2. The electricity is transmitted to substations, where transformers change it into high voltages so it can be moved long distances along lines.
  3. Electricity distribution happens when the power is moved along those lines into homes and businesses.
  4. Finally, the electricity reaches its point of consumption. Each time you turn on a light or plug in a device (or when your 24-hour appliances like the refrigerator or HVAC system are powered on), you are the end user of that electricity.

Natural gas distribution to your home or business

Electricity isn’t the only energy used in your home. You might also use natural gas, which comes from a local gas utility. There are both public and private gas utilities; a public gas utility is owned by the government, and a private one is owned by companies. Natural gas follows a slightly different path than electricity:

  1. Field compressors: A compressor will move gas to a pipeline or processing plant. Pressure is used to move the gas through the pipelines.
  2. Transmission lines for natural gas are analogous to our highway system — they move the natural gas from its origin to local distribution companies.
  3. About every 50 to 60 miles along a pipeline, there’s a compressor station that boosts pressure of the gas moving through the pipes.
  4. Natural gas moves at a speed of about 30 miles per hour, so it can take several days for gas to cross the country.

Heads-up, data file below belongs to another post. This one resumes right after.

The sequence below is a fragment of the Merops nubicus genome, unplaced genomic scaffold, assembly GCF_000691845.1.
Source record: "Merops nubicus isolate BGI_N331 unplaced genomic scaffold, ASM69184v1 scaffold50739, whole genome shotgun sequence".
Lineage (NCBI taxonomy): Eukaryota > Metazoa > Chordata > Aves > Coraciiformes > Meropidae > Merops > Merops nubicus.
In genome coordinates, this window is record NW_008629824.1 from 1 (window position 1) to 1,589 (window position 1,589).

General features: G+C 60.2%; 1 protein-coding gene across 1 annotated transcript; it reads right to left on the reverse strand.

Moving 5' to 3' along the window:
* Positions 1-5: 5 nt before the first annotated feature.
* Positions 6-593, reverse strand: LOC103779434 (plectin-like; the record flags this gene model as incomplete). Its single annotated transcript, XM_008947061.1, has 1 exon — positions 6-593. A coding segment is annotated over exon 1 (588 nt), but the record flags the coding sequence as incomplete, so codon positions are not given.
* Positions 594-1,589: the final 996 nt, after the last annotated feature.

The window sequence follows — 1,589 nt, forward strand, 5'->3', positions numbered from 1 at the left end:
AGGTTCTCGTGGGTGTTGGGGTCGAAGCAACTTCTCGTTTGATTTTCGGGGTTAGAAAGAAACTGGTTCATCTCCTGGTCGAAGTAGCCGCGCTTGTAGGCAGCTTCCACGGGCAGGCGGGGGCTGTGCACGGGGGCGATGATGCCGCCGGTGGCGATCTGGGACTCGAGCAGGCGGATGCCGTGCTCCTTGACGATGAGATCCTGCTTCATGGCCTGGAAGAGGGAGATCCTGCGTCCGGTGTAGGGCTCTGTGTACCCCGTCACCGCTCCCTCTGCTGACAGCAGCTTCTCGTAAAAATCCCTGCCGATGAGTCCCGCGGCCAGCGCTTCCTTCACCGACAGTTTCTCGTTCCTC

5. Along this journey, the natural gas will eventually reach a gate station at a local gas utility. This is where the “gas smell” is added to the substance, and it measures the flow rate of gas being received by the utility.
  6. We’re almost there! From the gate station, the natural gas is moved into distribution lines within a gas utility control center. This is the last part of the process before the natural gas is moved into your home.
  7. A service line brings natural gas into your home. The gas is measured by your meter, and then it can be consumed by your appliances that run on gas (for example, a gas furnace or stove).

The other way that you consume natural gas is when it is being used to generate electricity. In that case, the natural gas is being used to generate electricity before the energy comes to your home, and that’s why the utility is responsible for delivering energy to your home, regardless of who supplies it.

Ultimately, your objective is likely the ability to have seamless electricity delivery to your home or business with a rate that works best for your budget. If you live in a state with a competitive retail energy market, you likely have a variety of choices. That can be overwhelming, but hopefully what you’ve read has helped to break down the difference between a supplier and a utility so that you can understand how your home is powered—and by whom. If you’re interested in learning about how to have more control over your energy bills, contact us and we’ll be happy to help!